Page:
A homily, based on Mark 11.1-11, preached with the people of the Episcopal Church congregations of All Saints’, Clinton, SC, and Epiphany, Laurens, SC, on Wednesday, March 21, 2018
Jesus enters Jerusalem. This is the denouement of the story of his earthly ministry. His story that began with his baptism in the River Jordan at the hands of John the baptizer, and then his arduous temptations in the wilderness, and then his inaugural word of the essence of his life and labor, “The kingdom of God is at hand”, and then the call of his disciples, and then his teaching and preaching and healing, exercising his authority o’er the realms of time and space, flesh and spirit, and then the increasing, deepening, death-scheming hostility of the worldly secular and religious powers and principalities.
And now, entering Jerusalem, Jesus, proverbially, tosses the gauntlet, crosses the Rubicon, the line in the sand to face the final confrontation with his enemies; all who cherish their status quo of zealously-guarded prominence and privilege, rejecting the gospel of God’s love and justice for all.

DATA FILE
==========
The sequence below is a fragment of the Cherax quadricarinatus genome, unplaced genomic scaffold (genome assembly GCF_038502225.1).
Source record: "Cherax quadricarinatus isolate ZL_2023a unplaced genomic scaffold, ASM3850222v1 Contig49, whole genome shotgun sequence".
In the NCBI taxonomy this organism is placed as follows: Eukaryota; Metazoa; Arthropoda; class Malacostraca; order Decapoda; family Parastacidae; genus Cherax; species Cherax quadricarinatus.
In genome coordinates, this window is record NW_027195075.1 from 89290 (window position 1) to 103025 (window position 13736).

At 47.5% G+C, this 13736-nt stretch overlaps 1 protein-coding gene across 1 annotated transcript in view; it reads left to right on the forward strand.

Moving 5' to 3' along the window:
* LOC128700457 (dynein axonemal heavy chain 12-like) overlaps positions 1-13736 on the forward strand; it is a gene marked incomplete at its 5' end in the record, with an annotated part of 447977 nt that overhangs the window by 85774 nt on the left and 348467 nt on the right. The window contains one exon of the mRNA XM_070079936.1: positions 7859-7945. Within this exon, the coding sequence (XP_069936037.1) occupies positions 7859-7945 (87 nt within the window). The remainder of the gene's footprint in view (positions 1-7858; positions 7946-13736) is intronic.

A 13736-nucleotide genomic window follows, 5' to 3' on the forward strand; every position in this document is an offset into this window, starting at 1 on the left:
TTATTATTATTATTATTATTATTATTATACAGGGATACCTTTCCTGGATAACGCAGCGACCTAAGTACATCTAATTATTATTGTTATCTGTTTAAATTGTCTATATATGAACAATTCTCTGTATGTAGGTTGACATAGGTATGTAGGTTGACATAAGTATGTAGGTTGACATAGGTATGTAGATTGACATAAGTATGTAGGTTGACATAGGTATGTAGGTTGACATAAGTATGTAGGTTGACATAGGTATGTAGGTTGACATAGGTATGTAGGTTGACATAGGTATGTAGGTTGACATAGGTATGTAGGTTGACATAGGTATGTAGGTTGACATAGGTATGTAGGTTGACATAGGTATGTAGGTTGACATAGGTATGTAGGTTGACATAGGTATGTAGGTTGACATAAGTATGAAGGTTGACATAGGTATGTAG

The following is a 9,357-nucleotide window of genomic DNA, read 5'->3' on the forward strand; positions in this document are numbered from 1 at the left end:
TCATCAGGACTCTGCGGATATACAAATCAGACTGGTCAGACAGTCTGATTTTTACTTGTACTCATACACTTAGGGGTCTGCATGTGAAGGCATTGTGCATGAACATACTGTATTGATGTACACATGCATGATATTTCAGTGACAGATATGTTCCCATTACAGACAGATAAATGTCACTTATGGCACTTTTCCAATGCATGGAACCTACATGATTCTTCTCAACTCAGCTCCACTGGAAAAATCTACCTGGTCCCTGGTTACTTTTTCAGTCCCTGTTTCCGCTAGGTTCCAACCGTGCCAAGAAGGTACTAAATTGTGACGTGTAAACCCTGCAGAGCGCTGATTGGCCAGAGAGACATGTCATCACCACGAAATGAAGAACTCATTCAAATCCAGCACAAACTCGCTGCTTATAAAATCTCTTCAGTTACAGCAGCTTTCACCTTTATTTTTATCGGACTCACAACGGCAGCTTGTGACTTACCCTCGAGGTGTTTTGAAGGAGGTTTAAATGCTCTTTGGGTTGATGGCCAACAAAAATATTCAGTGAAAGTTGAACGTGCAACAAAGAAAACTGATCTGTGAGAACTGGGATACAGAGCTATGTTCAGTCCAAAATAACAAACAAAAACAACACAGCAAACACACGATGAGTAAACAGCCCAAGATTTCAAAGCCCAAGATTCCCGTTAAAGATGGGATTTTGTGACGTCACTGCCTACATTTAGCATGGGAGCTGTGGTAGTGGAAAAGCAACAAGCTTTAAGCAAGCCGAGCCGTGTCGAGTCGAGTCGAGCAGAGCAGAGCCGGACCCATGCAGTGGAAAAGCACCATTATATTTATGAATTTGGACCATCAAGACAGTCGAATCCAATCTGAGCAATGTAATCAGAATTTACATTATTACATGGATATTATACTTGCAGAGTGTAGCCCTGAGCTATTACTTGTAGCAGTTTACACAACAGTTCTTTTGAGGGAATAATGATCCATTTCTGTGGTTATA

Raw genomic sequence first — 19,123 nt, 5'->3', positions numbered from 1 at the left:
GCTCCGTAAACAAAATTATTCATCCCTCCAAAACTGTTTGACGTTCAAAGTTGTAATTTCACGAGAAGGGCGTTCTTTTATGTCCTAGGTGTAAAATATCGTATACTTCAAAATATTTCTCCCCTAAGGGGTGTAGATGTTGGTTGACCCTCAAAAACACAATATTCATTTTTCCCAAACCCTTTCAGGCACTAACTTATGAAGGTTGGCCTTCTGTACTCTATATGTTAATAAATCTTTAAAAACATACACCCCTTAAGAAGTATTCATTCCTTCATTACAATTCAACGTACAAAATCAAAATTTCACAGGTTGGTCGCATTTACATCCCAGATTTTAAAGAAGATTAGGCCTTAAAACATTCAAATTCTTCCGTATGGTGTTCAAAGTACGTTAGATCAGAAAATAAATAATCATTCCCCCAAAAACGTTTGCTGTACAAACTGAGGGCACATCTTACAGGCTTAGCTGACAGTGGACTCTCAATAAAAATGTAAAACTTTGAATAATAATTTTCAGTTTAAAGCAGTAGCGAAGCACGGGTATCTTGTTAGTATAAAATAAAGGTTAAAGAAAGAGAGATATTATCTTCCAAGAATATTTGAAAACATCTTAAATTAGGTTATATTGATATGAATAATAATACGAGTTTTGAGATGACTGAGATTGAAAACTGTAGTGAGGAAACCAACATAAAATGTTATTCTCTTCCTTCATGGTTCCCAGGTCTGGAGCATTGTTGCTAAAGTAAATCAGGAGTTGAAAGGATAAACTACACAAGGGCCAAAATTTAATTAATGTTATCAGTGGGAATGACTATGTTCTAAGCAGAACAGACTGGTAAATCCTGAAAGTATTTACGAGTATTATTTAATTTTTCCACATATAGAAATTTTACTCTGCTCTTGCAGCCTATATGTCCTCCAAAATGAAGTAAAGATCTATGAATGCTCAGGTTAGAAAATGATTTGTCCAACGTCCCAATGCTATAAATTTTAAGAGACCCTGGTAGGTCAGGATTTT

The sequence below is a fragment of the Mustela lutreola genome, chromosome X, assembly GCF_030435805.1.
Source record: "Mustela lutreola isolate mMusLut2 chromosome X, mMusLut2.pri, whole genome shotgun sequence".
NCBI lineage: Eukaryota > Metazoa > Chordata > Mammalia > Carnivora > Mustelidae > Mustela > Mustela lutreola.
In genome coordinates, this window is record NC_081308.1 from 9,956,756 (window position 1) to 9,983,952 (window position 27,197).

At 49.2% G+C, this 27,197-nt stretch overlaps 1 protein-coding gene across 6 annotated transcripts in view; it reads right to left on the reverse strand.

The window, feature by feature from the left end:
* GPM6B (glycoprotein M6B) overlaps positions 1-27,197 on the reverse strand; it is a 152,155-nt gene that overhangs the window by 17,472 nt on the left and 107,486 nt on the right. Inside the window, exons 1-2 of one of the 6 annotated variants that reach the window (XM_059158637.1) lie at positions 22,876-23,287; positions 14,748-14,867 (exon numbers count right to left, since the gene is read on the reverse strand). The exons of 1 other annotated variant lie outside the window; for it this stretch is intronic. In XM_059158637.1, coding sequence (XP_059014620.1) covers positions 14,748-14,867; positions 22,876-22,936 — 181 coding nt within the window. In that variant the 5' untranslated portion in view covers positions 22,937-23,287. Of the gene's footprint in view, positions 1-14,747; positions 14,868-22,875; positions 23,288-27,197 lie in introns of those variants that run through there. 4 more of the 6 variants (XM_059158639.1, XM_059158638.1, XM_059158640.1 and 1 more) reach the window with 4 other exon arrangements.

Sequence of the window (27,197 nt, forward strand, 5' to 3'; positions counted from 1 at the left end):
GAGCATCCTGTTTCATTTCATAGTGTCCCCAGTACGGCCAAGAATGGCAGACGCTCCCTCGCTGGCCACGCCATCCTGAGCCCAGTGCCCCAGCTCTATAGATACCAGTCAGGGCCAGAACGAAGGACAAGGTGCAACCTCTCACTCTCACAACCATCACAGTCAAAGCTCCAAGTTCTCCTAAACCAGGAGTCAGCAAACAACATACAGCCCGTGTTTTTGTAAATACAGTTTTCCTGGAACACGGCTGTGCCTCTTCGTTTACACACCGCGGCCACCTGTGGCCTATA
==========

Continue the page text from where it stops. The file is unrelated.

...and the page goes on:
Yet what an odd entry it is!
First, shrouded in the shadowy mystique of inscrutable directions. “Go, find the colt that never has been ridden.” How do you know that, Jesus? And “If anyone says, ‘What are you doing?’ say, ‘The Lord needs it’.” How will they know that, Jesus?
Then, shining in the light of understated dimensions. Jesus rides a colt, a donkey. Jesus, why not a majestic, regal steed? He is accompanied by crowds of his disciples and common folk. Jesus, where is the triumphal entourage? The crowds cry, “Hosanna!” Jesus, why are they not praising you as “Son of David” or “king” or “King of Israel”?(1) Jesus goes to the temple, looks around, and leaves. Jesus, what happened to the symbolic ritual of claiming your authority; taking up residence in your temple?
But that’s precisely the point. Jesus, from the beginning and throughout his ministry, told and showed his disciples and, throughout time unto this our very day, through scripture, the stories of the saints and all faithful followers, Jesus has told and has shown us that his Lordship is Love, his power is self-sacrificial service, his grandeur is humility, his throne is the cross of his saving dying, and that his disciples are those who live likewise.
It’s always been and always will be that simple and difficult.
Illustration: Jesus enters Jerusalem, Anthony van Dyck (1599-1641)
(1) These are the titles the crowds shouting according to the other gospel narratives: “Son of David” (Matthew 21.9), “king” (Luke 19.38), and “King of Israel” (John 12.13).